The 3-2 vote to approve a contract with the Washington County Sheriff’s Office essentially fires Forest Lake’s force.
An emotional standing-room-only crowd filled the Forest Lake City Council chambers Monday evening as the council and mayor voted 3-2 to disband the city’s Police Department.
The vote, technically, was to approve a contract with the Washington County Sheriff’s Office. But its effect will be that 23 sworn police officers who patrol a city of more than 18,000 people, will be out of a job.
Forest Lake police have been working without a contract since January, and the vote on Monday night capped a weekend filled with emergency meetings between the city, the police union and its members.
Sean Gormley, executive director of Law Enforcement Labor Services, the union that represents Forest Lake police, said police officers and their families walked out of Monday night’s meeting, many in tears.
Mayor Ben Winnick cast the deciding vote to accept the proposal from Washington County. Council Members Ed Eigner and Mike Freer voted with him. Voting against it were Mara Bain and Sam Husnik.
“The community has spoken loudly throughout this process in support of the police,” Bain said. “Unfortunately, our City Council got it wrong tonight.”
She said the Washington County Board still must ratify the contract with Forest Lake.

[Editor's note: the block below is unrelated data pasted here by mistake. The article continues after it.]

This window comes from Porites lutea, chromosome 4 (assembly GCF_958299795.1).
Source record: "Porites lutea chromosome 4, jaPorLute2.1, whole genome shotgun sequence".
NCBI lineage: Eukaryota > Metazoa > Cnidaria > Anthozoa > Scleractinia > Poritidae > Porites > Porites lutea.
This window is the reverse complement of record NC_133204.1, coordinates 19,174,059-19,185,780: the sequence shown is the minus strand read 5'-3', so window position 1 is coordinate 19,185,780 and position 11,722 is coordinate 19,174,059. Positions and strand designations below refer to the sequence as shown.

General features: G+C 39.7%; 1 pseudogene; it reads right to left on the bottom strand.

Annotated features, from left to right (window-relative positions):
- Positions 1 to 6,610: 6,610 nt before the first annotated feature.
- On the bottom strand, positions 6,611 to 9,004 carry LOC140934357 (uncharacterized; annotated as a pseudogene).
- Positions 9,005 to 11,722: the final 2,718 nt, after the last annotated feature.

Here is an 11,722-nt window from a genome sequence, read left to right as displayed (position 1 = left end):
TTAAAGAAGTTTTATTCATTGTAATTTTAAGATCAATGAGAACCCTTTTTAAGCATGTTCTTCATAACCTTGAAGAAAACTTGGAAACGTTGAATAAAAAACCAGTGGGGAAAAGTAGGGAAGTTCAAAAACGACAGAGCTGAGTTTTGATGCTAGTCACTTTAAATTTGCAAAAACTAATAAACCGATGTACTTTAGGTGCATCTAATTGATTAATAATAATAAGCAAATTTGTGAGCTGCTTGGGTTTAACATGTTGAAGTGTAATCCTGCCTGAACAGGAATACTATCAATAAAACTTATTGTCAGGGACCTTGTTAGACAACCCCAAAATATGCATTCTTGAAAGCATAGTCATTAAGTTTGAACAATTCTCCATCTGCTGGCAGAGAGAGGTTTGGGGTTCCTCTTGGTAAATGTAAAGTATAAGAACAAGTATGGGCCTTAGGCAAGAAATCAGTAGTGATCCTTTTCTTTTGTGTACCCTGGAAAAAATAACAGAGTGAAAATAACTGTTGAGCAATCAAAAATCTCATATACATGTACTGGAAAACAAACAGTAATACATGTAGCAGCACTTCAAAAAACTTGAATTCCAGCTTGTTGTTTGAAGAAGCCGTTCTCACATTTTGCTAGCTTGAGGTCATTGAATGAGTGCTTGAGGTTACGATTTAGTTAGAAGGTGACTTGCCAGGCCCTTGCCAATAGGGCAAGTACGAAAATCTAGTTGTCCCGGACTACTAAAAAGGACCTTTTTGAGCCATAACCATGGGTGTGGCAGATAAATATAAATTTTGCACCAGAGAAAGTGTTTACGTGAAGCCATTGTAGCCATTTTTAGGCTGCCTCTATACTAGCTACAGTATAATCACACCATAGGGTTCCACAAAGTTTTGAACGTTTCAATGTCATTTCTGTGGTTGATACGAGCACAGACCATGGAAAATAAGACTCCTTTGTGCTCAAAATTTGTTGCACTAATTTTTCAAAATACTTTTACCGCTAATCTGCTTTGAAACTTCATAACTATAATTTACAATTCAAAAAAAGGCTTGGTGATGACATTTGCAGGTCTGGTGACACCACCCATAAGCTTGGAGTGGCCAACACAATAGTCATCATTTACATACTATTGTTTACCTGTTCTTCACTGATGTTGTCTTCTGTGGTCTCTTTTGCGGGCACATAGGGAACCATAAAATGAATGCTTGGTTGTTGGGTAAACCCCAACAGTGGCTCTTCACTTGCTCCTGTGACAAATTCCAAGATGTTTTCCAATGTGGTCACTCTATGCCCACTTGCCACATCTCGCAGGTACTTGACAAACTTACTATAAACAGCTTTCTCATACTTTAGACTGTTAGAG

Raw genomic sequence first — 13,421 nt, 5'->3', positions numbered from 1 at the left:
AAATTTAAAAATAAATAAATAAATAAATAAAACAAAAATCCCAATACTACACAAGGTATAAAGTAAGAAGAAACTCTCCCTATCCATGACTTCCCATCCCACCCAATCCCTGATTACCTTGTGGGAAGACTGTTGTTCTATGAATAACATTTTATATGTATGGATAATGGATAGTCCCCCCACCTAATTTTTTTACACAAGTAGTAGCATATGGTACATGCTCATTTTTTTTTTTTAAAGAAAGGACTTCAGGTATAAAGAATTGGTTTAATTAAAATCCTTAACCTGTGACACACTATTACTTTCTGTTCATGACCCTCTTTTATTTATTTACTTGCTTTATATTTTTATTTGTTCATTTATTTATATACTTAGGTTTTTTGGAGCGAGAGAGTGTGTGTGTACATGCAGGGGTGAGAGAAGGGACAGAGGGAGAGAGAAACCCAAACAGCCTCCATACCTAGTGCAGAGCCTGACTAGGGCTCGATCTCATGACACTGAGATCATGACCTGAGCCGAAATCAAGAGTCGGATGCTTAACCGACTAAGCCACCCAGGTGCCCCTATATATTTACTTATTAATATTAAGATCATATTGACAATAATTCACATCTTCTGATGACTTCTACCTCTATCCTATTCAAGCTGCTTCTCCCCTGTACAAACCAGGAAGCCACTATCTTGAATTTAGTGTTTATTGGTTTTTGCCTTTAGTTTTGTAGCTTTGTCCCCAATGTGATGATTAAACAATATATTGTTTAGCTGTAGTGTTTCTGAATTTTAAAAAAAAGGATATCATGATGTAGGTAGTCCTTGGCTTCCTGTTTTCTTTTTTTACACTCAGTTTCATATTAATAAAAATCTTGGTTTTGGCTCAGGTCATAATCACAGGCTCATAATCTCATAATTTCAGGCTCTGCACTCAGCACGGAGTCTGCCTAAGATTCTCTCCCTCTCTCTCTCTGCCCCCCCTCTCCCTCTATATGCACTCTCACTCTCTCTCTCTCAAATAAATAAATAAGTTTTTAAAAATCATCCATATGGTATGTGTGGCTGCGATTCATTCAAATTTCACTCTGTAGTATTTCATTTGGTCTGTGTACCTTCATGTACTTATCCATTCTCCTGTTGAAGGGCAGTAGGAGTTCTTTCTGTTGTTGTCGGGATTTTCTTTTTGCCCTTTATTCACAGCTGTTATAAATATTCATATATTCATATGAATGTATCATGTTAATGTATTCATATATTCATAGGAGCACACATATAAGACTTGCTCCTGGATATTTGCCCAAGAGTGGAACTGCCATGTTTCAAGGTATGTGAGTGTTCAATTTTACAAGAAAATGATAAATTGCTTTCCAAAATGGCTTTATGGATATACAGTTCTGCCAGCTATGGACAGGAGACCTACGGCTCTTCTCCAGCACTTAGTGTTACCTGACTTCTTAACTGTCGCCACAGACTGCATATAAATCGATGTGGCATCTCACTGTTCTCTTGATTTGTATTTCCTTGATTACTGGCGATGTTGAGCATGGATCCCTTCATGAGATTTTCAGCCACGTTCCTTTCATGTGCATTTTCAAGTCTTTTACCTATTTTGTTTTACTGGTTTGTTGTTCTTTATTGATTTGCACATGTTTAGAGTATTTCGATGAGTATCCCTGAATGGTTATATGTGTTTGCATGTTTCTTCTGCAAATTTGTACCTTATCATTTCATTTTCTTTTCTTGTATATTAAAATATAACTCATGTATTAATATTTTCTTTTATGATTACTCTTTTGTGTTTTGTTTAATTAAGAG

“At the core of any successful law enforcement relationship is community trust … and this community has made its preferences known,” she said. “This will not be a successful relationship with Washington County. They need to look beyond the dollars and see the people and the relationships and do the right thing.”
Winnick and Eigner did not return phone messages left at their homes on Monday night; Freer’s cellphone had no voice mail.
The mayor said previously the switch to Washington County would save the city $385,000 a year and put three more officers on the streets.
The Forest Lake police budget this year is just over $4 million, with city taxpayers covering about $3.3 million. The Sheriff’s Office proposal anticipates an annual cost of about $2.9 million, with a one-time cost of about $88,000.
Police Chief Rick Peterson said in mid-April that his department has been “very fiscally responsible” and that his budget compares well with similar-sized cities such as Stillwater, Rosemount, Farmington and Elk River.
Gormley said the union offered a proposal to the city weeks ago for a two-year contract with no wage increases for officers, but the city only wanted to talk about layoff procedures and the process for turning in their duty weapons.
He said he got a phone call at 10 p.m. Friday that the city wanted an emergency meeting with the union at 1 p.m. Saturday.
At that meeting, the city offered a three-year contract with a 2 percent wage increase each year. But it stripped all seniority rights, required officers to give up bargaining and arbitration rights and eliminated post-retirement health insurance.
“They were holding a gun to our heads and said accept the contract or there’s nothing we can do for you,” Gormley said. “A take-it-or-leave-it type thing.”
Officers voted down the contract offer at a meeting Sunday morning.
“It was fascinating,” she said. “People were riveted … by story after story of what this police department has done for this community.”